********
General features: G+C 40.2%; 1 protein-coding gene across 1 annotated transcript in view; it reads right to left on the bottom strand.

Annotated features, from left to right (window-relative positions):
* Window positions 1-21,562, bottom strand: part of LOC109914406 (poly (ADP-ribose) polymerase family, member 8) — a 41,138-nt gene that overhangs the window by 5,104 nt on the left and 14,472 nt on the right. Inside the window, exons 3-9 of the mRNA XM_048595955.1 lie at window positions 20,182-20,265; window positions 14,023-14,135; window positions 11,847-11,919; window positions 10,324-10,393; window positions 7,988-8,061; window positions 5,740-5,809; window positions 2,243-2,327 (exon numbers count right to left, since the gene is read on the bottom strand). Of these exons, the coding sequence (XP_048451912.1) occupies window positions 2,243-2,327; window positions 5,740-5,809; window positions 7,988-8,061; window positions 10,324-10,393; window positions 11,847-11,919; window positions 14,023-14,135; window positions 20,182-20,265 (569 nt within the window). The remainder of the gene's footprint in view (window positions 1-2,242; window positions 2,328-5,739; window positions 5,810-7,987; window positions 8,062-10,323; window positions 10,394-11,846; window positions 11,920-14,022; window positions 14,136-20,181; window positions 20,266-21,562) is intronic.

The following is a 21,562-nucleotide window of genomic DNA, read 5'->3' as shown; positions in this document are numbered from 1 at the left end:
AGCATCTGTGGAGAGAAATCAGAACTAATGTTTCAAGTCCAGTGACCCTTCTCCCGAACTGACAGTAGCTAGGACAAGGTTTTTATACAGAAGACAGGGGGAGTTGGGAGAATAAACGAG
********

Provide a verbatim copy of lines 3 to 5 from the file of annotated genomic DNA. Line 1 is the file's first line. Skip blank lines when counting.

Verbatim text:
* Window positions 1-21,562, bottom strand: part of LOC109914406 (poly (ADP-ribose) polymerase family, member 8) — a 41,138-nt gene that overhangs the window by 5,104 nt on the left and 14,472 nt on the right. Inside the window, exons 3-9 of the mRNA XM_048595955.1 lie at window positions 20,182-20,265; window positions 14,023-14,135; window positions 11,847-11,919; window positions 10,324-10,393; window positions 7,988-8,061; window positions 5,740-5,809; window positions 2,243-2,327 (exon numbers count right to left, since the gene is read on the bottom strand). Of these exons, the coding sequence (XP_048451912.1) occupies window positions 2,243-2,327; window positions 5,740-5,809; window positions 7,988-8,061; window positions 10,324-10,393; window positions 11,847-11,919; window positions 14,023-14,135; window positions 20,182-20,265 (569 nt within the window). The remainder of the gene's footprint in view (window positions 1-2,242; window positions 2,328-5,739; window positions 5,810-7,987; window positions 8,062-10,323; window positions 10,394-11,846; window positions 11,920-14,022; window positions 14,136-20,181; window positions 20,266-21,562) is intronic.

The following is a 21,562-nucleotide window of genomic DNA, read 5'->3' as shown; positions in this document are numbered from 1 at the left end:
AGCATCTGTGGAGAGAAATCAGAACTAATGTTTCAAGTCCAGTGACCCTTCTCCCGAACTGACAGTAGCTAGGACAAGGTTTTTATACAGAAGACAGGGGGAGTTGGGAGAATAAACGAG